Markets “In a Nutshell” for March 28, 2022
Investment Week at a Glance
Stocks finished higher for the week. The Dow Jones Industrial Average rose 0.30%, the S&P 500 was up 1.80%, and the NASDAQ rose 2.00%. Foreign stocks (MSCI EAFE) were also up, rising 0.30%. Bond prices were down for the week, with the 10-year U.S. Treasury ending the week at 2.48%. (Data source: Wall Street Journal)
Interest Rates Continue to Rise
Rates spiked last week as the market continues to try and adjust for the inflation we are seeing. The 10-year treasury is up 0.60% for the month of March and rose 0.30% just this last week. This is just the 5th time we have seen a weekly spike like that in the past decade. Even with this spike in the 10-year yield, we are still below the 20-year average by almost 0.50%. Although higher rates make it harder for the economy to grow, we still are historically at low rates and haven’t caused too much fear as of now. Some have worried this could lead to a recession but the last 3 recessions, excluding the pandemic, have occurred when the Fed policy rate was greater than 4% which we are nowhere near as we just moved from 0% to 0.25%.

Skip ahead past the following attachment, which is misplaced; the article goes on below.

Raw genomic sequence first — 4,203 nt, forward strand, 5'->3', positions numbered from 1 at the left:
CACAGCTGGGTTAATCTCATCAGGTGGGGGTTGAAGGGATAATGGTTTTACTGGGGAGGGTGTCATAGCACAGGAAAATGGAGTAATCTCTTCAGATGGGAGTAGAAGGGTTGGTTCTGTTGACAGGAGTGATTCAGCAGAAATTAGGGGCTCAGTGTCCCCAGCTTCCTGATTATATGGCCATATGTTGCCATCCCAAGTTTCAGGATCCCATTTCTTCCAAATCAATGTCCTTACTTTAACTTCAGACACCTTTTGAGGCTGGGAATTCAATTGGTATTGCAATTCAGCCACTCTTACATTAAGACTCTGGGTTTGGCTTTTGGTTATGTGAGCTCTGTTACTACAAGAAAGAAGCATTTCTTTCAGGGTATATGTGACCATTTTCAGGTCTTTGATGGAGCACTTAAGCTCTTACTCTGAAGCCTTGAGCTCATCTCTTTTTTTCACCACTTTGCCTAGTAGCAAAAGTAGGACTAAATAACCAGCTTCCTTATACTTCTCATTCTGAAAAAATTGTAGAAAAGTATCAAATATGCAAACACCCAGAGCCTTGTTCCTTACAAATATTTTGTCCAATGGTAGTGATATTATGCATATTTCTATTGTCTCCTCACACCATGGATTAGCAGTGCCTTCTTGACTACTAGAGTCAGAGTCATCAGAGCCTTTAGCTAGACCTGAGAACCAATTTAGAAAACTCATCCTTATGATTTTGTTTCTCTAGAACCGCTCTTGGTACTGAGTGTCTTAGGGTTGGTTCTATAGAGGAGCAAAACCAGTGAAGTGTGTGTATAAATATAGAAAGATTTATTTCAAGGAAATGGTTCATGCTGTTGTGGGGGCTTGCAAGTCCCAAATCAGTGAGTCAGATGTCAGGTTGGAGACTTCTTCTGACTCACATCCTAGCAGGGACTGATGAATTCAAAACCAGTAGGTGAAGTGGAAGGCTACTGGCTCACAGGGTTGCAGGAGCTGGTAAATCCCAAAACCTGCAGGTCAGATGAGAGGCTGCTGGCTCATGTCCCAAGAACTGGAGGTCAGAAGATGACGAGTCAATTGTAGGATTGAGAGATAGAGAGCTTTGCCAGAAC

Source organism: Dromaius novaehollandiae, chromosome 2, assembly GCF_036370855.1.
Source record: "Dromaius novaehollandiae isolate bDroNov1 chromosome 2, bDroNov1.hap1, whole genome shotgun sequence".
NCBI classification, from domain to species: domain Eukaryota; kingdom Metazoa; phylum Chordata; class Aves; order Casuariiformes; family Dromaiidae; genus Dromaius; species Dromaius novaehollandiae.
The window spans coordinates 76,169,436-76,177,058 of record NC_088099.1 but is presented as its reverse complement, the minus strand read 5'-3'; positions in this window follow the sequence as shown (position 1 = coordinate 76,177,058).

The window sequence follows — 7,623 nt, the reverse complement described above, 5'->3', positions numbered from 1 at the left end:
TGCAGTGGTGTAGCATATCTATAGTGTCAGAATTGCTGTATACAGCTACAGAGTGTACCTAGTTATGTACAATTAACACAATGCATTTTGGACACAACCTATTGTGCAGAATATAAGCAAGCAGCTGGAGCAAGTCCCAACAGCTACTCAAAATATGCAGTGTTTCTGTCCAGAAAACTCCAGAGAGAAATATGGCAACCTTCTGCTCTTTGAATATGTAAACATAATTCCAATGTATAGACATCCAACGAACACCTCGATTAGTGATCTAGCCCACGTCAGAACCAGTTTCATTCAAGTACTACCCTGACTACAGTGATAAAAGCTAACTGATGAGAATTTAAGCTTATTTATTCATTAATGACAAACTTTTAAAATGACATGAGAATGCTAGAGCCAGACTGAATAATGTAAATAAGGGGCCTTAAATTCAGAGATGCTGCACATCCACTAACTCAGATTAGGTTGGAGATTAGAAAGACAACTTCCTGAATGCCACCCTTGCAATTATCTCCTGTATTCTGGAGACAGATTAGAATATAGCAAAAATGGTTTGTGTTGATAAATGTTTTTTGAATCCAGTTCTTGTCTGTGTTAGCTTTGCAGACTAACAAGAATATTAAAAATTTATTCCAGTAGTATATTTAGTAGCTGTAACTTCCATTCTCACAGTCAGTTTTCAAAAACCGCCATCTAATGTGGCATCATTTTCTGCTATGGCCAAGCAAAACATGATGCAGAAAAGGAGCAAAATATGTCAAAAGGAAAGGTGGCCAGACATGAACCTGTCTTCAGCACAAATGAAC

Rising Rates and Economy
With rates now rising, mortgage rates have followed as the average 30-year mortgage rate is near 5%. At the end of 2020, the mortgage rate was nearly half of what we currently see. Although this increase in mortgage rates may take some heat off the housing market, there are still very few homes for sale as inventories are at 30-year lows. As rates continue to rise the hope is inflation will begin to cool down but not rise too much that it sends the economy into a recession. With rates increasing on their own some believe the market is doing the Fed’s job as many believe the Fed is behind on slowing inflation. The good news for the economy as a whole is that unemployment has continued to fall so we are in a good position for rates to rise as the economy is seen as strong.
What was the average 30-year mortgage rate at the beginning of 2020 before the Pandemic? (Scroll Down for Answer)
Have a Great Week!
3) 3.6% … Mortgage rates today are now more than 1% higher than that of pre-pandemic rates. A general rule of thumb is that for every 1% rise in mortgage rates, the buyer’s power decreases by 10%.